Zoltán Kovács, State Secretary for International Communications and Relations, has written a letter to the Financial Times explaining how Hungary's universities row has never been political.
In the letter, published online yesterday, the state secretary states that Hungary’s 2017 amendment of its higher education bill has never been about politics, or even about George Soros. In fact, it was about an administrative question all along, as it required foreign universities operating in Hungary to abide by clear, rational regulations.
Here is the letter in full:
No, “Lex CEU” is not a political question, nor an “EU affair”
Central European University Rector Michael Ignatieff tips his hand in his determination to link the decision handed down by the European Court of Justice on Tuesday to the EU tying its upcoming budget to a “rule of law mechanism.” In reality, the CEU issue has always been an administrative, regulatory issue.
Despite what Mr. Ignatieff would have readers believe, Hungary’s 2017 amendment of its higher education bill has never been about politics, or even about George Soros. In fact, it was about an administrative question all along, as it required foreign universities operating in Hungary to abide by clear, rational regulations. Two dozen foreign-based institutions in Hungary had no problem complying with the new rules, including another US college. The sole exception: the George Soros-funded CEU.
Sadly, CEU’s reluctance to fulfill its administrative obligations, combined with Mr. Ignatieff’s increasingly political behavior, escalated the conflict to a political, hence EU, level. And he does so once again in his recent op-ed, which took the unexpected detour from the topic of the ECJ ruling to how the EU “should seize the moment” to withdraw funds from countries like Hungary that “breach” European “rule of law.”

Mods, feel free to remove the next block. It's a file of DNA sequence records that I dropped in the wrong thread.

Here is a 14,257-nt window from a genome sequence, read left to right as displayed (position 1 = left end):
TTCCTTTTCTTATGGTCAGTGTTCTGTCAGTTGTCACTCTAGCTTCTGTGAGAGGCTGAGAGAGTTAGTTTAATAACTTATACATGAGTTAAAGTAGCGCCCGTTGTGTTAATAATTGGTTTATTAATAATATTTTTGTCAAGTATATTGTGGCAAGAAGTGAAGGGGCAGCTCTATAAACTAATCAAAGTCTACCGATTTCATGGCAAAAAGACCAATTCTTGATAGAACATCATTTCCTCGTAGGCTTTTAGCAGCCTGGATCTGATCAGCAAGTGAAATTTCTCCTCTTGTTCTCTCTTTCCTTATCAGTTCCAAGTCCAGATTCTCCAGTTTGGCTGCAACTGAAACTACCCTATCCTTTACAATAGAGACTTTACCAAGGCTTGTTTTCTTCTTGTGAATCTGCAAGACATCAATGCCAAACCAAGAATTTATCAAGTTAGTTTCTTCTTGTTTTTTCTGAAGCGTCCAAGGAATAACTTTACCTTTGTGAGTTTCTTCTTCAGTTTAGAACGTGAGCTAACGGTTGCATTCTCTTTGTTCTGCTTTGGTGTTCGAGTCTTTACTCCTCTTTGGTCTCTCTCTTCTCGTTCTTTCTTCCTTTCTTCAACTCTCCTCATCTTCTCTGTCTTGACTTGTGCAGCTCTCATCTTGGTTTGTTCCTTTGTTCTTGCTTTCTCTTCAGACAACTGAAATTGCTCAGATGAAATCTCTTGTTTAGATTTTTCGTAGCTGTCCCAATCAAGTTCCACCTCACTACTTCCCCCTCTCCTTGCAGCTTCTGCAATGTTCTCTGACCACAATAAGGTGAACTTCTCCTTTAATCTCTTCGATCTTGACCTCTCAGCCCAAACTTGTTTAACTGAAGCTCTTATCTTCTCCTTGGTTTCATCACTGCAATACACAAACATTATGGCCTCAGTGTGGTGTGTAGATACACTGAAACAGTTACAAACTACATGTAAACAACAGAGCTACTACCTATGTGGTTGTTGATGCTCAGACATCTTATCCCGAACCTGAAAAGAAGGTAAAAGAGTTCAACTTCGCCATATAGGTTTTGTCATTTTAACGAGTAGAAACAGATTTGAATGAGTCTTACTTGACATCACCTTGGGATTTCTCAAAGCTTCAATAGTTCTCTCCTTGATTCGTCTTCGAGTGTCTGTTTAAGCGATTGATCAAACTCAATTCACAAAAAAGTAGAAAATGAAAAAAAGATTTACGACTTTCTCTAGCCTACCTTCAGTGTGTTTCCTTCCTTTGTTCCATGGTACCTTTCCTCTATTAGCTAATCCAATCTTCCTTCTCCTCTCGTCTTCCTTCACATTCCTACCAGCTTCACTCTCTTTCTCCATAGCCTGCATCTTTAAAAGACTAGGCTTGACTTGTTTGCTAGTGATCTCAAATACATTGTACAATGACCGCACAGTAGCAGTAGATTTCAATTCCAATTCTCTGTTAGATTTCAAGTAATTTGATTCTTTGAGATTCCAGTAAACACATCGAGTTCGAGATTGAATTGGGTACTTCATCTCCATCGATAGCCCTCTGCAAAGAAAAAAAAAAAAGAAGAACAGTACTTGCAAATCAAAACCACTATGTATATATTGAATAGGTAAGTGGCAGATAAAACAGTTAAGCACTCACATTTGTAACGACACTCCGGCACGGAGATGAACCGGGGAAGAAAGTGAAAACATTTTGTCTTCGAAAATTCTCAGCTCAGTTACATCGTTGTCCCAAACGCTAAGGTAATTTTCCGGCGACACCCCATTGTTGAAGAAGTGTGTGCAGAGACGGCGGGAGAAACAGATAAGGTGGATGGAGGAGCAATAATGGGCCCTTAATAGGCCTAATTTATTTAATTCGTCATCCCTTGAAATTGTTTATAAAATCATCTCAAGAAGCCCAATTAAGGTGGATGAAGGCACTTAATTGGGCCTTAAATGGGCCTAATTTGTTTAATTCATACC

However, as Prime Minister Orbán said in an interview Wednesday evening, our personal views on the decision aside, “[Hungary] will execute the ECJ ruling as we always do.”
The ECJ decision is a bit odd, considering that there are, in fact, a several other European states where almost identical laws regulate the operation of foreign universities.
Bavaria’s higher education act, for example. It explicitly states that the local higher education authority may only recognize institutions that are registered in Germany or the European Union. Exceptions to this rule, just as in the case of the Hungarian legislation, are only possible through the signing of an international agreement between Bavaria and the institution’s country of origin.
Similarly, in Spain, foreign institutions are required to carry out de facto educational programs in their home countries. In Slovakia, only universities registered within the European Economic Area are allowed to operate.
While the Czech regulations permit the operation of a university from outside the EU, CEU could not lawfully operate in Czechia either, due to the requirement of carrying out educational activity in one’s home country.
I’ll let you draw your own conclusions.
Dr. Zoltán Kovács
Read the article here.